'The Fall of Lebanon'

Professor Barry Rubin of The Gloria Center wrote a superior piece today on what the Doha Accords - the agreement giving Hezb'allah virtual control of the Lebanese government - mean to the west.

Quoting Winston Churchill extensively, Rubin shows the shocking parallels between what happened to Lebanon and what occurred
at Munich:

Churchill knew better and his words perfectly suit the situation in Lebanon today:             

"The utmost [Western diplomacy] has been able to gain for Czechoslovakia...has been that the German dictator, instead of snatching the victuals from the table, has been content to have them served to him course by course."            

Yes, that's it exactly. On every point, Hizballah, Iran, and Syria, got all they wanted from Lebanon's government: its surrender of sovereignty. They have veto power over the government; one-third of the cabinet; election changes to ensure victory in the next balloting; and they will have their candidate installed as president.            

The majority side is not giving up but is trying to comfort itself on small mercies. The best arguments it can come up with are that now everyone knows Hizballah is not patriotic, treats other Lebanese as enemies, and cannot seize areas held by Christian and Druze militias. It isn't much to cheer about.            

Nevertheless, as in 1938, a lot of the media is proclaiming it as a victory of some kind, securing peace and stability in Lebanon. Not so. If Syria murders more Lebanese journalists, judges, or politicians, no one will investigate. No one dare diminish Hizballah's de facto rule over large parts of the country. No one dare stop weapons pouring over the border from Syria and Iran. In fact, why should they continue to be smuggled in secretly? No one dare interfere if and when Hizballah, under Syrian and Iranian guidance, decide it is time for another war with Israel.            

This defeat was not only total, it was totally predictable. Just as Churchill said:

"If only Great Britain. France and Italy [today we would add the United States, of course,] had pledged themselves two or three years ago to work in association for maintaining peace and collective security, how different might have been our position.... But the world and the parliaments and public opinion would have none of that in those days. When the situation was manageable it was neglected, and now that it is thoroughly out of hand we apply too late the remedies which then might have affected a cure."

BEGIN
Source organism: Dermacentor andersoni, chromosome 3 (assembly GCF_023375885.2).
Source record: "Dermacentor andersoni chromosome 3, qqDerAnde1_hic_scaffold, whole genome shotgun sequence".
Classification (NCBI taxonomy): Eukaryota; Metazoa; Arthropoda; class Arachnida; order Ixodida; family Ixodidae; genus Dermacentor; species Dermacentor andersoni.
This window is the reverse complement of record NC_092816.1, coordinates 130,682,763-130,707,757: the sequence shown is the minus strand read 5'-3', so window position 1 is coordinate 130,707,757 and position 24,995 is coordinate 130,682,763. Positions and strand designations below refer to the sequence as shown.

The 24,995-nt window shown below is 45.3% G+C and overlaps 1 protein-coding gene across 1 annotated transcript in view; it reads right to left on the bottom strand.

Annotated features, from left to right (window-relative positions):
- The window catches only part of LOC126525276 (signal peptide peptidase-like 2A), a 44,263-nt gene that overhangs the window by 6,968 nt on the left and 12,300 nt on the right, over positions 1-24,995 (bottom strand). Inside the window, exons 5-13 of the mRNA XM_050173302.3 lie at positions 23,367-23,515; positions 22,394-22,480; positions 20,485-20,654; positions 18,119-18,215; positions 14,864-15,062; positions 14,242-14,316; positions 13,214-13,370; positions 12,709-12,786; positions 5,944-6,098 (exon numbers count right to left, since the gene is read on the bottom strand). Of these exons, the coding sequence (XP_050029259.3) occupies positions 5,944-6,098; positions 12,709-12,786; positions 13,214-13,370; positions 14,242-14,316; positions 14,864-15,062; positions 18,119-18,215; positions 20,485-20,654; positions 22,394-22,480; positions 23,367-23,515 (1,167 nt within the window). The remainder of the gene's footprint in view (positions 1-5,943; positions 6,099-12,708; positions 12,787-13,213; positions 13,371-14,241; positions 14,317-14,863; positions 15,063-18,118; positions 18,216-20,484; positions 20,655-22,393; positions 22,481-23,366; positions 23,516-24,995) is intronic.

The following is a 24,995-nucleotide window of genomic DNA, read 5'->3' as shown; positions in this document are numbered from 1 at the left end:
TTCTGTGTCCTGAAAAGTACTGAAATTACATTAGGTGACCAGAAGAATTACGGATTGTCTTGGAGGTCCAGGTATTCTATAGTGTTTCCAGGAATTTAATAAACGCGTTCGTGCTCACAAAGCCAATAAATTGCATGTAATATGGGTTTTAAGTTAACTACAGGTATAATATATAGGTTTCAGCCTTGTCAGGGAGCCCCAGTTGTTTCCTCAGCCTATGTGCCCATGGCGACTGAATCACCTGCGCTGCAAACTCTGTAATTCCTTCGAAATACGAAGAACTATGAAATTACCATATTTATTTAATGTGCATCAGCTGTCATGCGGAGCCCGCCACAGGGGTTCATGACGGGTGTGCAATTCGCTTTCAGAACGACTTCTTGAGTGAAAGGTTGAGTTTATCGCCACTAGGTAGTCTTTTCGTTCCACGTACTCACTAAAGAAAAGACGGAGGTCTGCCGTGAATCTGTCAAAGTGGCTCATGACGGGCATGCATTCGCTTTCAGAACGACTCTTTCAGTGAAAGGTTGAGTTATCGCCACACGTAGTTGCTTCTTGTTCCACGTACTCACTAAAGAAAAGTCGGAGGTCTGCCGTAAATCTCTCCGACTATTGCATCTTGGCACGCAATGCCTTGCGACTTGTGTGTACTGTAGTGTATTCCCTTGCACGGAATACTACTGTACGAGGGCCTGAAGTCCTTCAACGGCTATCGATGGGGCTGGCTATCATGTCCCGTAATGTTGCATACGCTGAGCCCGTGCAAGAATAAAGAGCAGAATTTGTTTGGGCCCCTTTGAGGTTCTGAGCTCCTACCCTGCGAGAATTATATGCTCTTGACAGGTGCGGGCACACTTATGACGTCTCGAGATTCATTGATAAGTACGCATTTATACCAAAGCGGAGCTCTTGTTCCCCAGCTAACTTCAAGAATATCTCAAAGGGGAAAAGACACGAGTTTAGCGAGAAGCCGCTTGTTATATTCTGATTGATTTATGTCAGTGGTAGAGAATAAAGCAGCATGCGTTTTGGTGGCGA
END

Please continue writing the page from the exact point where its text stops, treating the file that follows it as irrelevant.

Generally speaking, I am not a fan of taking to heart "the lessons of history" as if one can glean important truths from one era and transplant them to our present situation. History repeats itself only in superficial ways and solutions to today's problems cannot be found in trying to analyze the actions (or inactions) of those who came before us.

But Rubin's eery evocation of Churchill's words at a time when he was literally a voice crying in the wilderness is, on its own merits and without reference to any "lessons" that may be learned, a call to action. That's because Churchill understood the nature of evil - something totally lost in our too sophisticated, too culturally sensitive western society.

And until we come to terms with the nature of our enemies, Syria, Iran, and Hezb'allah will probably gain additional victories as they did in Lebanon last week.